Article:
Last week my daughter was sick—it feels almost bi-weekly since starting pre-school, which I understand is relatively par for the course. Sometimes my wife and I both catch it, other times only one of us does, and occasionally we both sort of manage to fight off an apparently diluted version of it for a few days. Fortunately, this time around was the latter.
There is a saying in the west: No cure for the common cold, implying of course that we can take over the counter meds to manage symptoms but there is no actual medication to resolve the virus itself—the best we can do is rest, take care, and let it run its course. This is false. As is the case almost anytime biomedicine claims no cure exists, what it really means is that they have nothing to offer it. Whereas every Chinese Medical text ever written describes countless different viral patterns and presentations and their corresponding prescriptions, complete with the dosage modifications as indicated.
One of the most common herbal formulas given is called Gui Zhi Tang (gway-jer-tong), which contains simply cinnamon branch, paoniae root, ginger, red dates, and licorice. It is often indicated when there is congestion and/or headaches, chills, mild body aches, and mild sweating. If there is no sweating at all and severe body aches, we are more likely to use an ephedra-based formula, as gui zhi tang would be incorrect here.
Cinnamon branch warms the interior of the body and brings healthy fluids and the immunological cellular energy contained within them to the surface of the body. Ginger complements this function, whereas the licorice, dates, and paoniae counterbalance it, regenerating healthy metabolic fluids, preventing the cinnamon and ginger from creating excessive internal dryness and thereby prolonging imperfect health. It’s quite brilliant. Paeoniae has the additional benefit of entering the body’s muscle layer to reduce aches. This is often applicable to chronic pain as well.
Classically it is recommended to drink the formula then immediately eat a bowl of congee rice porridge, get under the covers, and induce a mild sweat to fully and finally resolve the cold. Personally, I have done this in the past with great success. If congee’s not your thing, a bowl of ramen or pho can work just as well—just please no smoothies, yogurt, or salads while sick!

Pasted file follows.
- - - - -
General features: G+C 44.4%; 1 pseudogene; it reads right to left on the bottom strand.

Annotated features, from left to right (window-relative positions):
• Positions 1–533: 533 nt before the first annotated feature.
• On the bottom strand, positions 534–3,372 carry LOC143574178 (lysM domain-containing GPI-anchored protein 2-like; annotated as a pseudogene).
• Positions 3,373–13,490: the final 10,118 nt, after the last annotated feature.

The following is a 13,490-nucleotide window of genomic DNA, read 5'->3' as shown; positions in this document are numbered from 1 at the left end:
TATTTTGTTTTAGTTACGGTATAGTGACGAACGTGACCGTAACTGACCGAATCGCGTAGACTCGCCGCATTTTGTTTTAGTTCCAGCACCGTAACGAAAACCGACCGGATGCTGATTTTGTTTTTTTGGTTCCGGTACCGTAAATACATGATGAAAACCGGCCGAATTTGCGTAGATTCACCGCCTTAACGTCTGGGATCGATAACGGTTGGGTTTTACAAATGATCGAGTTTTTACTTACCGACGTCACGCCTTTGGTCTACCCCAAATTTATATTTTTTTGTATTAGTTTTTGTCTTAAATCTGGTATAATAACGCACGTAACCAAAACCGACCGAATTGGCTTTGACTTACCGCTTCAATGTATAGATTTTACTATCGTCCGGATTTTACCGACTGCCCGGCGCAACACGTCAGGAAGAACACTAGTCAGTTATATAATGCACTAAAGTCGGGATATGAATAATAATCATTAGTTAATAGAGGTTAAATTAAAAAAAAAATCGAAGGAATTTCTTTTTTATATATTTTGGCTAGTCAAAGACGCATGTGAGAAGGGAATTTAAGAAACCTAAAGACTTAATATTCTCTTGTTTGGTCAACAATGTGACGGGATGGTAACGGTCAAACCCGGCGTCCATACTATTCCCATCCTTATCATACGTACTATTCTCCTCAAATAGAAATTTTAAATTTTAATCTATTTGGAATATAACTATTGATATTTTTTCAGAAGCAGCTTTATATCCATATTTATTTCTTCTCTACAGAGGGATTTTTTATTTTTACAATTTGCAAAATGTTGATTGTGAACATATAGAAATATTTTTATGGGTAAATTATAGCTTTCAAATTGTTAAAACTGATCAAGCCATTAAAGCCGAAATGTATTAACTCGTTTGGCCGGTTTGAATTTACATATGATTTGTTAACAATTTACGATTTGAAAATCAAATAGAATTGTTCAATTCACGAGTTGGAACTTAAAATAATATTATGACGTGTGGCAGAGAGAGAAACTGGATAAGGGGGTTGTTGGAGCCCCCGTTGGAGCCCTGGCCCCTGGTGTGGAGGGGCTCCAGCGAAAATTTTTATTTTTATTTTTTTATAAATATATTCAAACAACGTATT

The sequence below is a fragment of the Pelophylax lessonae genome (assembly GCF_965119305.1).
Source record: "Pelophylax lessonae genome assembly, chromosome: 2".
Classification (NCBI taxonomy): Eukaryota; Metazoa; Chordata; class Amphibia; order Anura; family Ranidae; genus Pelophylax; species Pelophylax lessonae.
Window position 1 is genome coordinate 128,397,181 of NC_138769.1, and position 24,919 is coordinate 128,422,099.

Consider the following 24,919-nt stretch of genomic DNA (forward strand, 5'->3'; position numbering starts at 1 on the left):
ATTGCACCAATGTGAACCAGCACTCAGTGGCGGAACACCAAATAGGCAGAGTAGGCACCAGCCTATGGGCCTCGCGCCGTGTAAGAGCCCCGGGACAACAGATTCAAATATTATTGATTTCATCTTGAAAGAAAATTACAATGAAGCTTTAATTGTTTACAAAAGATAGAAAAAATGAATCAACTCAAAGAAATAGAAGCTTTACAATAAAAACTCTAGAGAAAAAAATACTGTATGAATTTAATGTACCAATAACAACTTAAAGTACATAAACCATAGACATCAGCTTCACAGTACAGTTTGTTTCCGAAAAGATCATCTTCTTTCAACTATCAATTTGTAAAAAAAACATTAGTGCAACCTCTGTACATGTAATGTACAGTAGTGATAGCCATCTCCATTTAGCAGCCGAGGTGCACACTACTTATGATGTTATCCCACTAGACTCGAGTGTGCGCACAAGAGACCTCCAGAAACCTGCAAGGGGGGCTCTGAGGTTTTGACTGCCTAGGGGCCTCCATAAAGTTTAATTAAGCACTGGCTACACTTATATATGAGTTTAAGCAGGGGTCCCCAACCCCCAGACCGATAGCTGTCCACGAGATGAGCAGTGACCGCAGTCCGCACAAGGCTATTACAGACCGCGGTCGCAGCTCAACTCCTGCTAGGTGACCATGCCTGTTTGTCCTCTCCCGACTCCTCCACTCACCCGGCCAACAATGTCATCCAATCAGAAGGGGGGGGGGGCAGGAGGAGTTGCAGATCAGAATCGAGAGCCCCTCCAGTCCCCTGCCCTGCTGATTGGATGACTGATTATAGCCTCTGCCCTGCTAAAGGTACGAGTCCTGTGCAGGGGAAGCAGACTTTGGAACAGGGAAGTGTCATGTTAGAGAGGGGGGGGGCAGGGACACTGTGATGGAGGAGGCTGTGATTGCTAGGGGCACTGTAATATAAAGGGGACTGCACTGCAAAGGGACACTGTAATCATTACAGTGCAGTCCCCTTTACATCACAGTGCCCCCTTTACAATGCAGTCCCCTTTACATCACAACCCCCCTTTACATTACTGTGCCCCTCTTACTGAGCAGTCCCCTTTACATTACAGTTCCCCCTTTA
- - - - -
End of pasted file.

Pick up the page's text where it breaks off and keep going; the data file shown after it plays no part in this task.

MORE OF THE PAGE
My wife, daughter, and I went to one of the local farms last week, gathering pumpkins and apples for the season, and although refined sugar is a rarity at home, I was compelled to grab some apple cider cinnamon donuts as a seasonal staple. When Peyton came down with her cold I hid some Chinese herbs inside one of the donuts, and almost instinctively she took it over to the couch, sat down, and got under a blanket to indulge.
Surely, the donut did more harm than good, but that doesn’t mean it didn’t do any good at all. In conjunction with the herbs, I spent whatever time I could rubbing and tapping her upper back, over her lungs, a similar premise to using gua sha or cupping techniques at the same location for when people come into the office sick. Some of these techniques might have to be dusted off, as 2023 marks the first in the past few years that people with colds are welcome back, preferably with a mask of course.
As we enter cold and flu season, I hope folks will consider Chinese Medicine, as opposed to taking over the counter symptom suppressants that push the pathogen deeper into the body and potentially create the more notorious pattern, the “unresolved exterior pathogen.” This can be seen in everything from autoimmune to migraines or skin conditions, and often demands the cinnamon branch ingredient as well, though within much more complex formulas, taken over much longer periods of time, and never within a donut.